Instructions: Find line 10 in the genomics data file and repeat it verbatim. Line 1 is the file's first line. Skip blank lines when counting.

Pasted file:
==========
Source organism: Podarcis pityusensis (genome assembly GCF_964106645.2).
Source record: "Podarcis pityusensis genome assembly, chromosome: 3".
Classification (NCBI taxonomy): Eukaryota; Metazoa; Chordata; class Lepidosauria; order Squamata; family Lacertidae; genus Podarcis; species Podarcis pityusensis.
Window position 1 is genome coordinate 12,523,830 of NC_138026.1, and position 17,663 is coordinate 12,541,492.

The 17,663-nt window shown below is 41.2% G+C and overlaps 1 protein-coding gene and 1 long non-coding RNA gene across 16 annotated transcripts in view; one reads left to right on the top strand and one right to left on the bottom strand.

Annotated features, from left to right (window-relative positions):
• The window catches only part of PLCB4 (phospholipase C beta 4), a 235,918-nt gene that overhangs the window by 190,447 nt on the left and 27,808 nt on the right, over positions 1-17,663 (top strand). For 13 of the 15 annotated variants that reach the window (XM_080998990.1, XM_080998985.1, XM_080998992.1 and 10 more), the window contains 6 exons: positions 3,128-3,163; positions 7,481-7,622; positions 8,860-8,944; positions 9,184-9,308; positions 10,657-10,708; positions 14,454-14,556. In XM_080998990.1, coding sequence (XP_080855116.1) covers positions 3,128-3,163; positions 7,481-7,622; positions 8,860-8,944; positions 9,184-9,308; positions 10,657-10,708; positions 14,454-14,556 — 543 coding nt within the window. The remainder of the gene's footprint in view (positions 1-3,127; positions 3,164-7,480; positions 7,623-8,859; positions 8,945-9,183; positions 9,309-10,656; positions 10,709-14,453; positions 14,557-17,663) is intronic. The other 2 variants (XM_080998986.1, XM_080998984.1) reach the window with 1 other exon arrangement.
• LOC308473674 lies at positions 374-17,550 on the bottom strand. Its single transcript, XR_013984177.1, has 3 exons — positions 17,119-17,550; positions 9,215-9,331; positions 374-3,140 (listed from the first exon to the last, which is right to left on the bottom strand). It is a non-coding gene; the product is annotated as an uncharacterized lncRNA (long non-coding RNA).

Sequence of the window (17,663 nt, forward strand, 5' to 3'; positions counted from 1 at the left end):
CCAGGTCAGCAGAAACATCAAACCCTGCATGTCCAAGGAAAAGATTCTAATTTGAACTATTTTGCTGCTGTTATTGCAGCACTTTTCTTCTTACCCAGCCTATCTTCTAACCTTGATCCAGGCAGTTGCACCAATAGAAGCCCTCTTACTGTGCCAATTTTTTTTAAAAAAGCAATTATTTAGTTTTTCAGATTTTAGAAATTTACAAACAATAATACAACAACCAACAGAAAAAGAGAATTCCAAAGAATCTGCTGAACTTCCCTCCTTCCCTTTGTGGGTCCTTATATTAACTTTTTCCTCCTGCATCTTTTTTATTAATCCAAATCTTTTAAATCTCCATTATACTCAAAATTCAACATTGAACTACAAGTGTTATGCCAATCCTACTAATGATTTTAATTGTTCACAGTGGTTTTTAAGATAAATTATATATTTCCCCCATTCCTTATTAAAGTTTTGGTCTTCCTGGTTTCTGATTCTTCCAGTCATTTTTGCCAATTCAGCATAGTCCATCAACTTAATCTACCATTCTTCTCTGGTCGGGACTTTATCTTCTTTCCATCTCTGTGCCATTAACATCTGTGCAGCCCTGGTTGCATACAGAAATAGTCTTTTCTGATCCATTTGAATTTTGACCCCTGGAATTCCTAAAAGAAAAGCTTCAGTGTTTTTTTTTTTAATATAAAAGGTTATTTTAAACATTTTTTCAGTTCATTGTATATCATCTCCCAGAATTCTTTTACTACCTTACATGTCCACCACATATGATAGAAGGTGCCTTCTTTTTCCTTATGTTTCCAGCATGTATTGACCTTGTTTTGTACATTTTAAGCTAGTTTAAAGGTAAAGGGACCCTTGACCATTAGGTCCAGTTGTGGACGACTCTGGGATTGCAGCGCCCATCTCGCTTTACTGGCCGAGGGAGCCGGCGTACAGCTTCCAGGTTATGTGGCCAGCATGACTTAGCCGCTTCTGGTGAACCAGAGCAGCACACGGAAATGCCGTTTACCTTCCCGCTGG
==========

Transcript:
CCAGGTCAGCAGAAACATCAAACCCTGCATGTCCAAGGAAAAGATTCTAATTTGAACTATTTTGCTGCTGTTATTGCAGCACTTTTCTTCTTACCCAGCCTATCTTCTAACCTTGATCCAGGCAGTTGCACCAATAGAAGCCCTCTTACTGTGCCAATTTTTTTTAAAAAAGCAATTATTTAGTTTTTCAGATTTTAGAAATTTACAAACAATAATACAACAACCAACAGAAAAAGAGAATTCCAAAGAATCTGCTGAACTTCCCTCCTTCCCTTTGTGGGTCCTTATATTAACTTTTTCCTCCTGCATCTTTTTTATTAATCCAAATCTTTTAAATCTCCATTATACTCAAAATTCAACATTGAACTACAAGTGTTATGCCAATCCTACTAATGATTTTAATTGTTCACAGTGGTTTTTAAGATAAATTATATATTTCCCCCATTCCTTATTAAAGTTTTGGTCTTCCTGGTTTCTGATTCTTCCAGTCATTTTTGCCAATTCAGCATAGTCCATCAACTTAATCTACCATTCTTCTCTGGTCGGGACTTTATCTTCTTTCCATCTCTGTGCCATTAACATCTGTGCAGCCCTGGTTGCATACAGAAATAGTCTTTTCTGATCCATTTGAATTTTGACCCCTGGAATTCCTAAAAGAAAAGCTTCAGTGTTTTTTTTTTTAATATAAAAGGTTATTTTAAACATTTTTTCAGTTCATTGTATATCATCTCCCAGAATTCTTTTACTACCTTACATGTCCACCACATATGATAGAAGGTGCCTTCTTTTTCCTTATGTTTCCAGCATGTATTGACCTTGTTTTGTACATTTTAAGCTAGTTTAAAGGTAAAGGGACCCTTGACCATTAGGTCCAGTTGTGGACGACTCTGGGATTGCAGCGCCCATCTCGCTTTACTGGCCGAGGGAGCCGGCGTACAGCTTCCAGGTTATGTGGCCAGCATGACTTAGCCGCTTCTGGTGAACCAGAGCAGCACACGGAAATGCCGTTTACCTTCCCGCTGG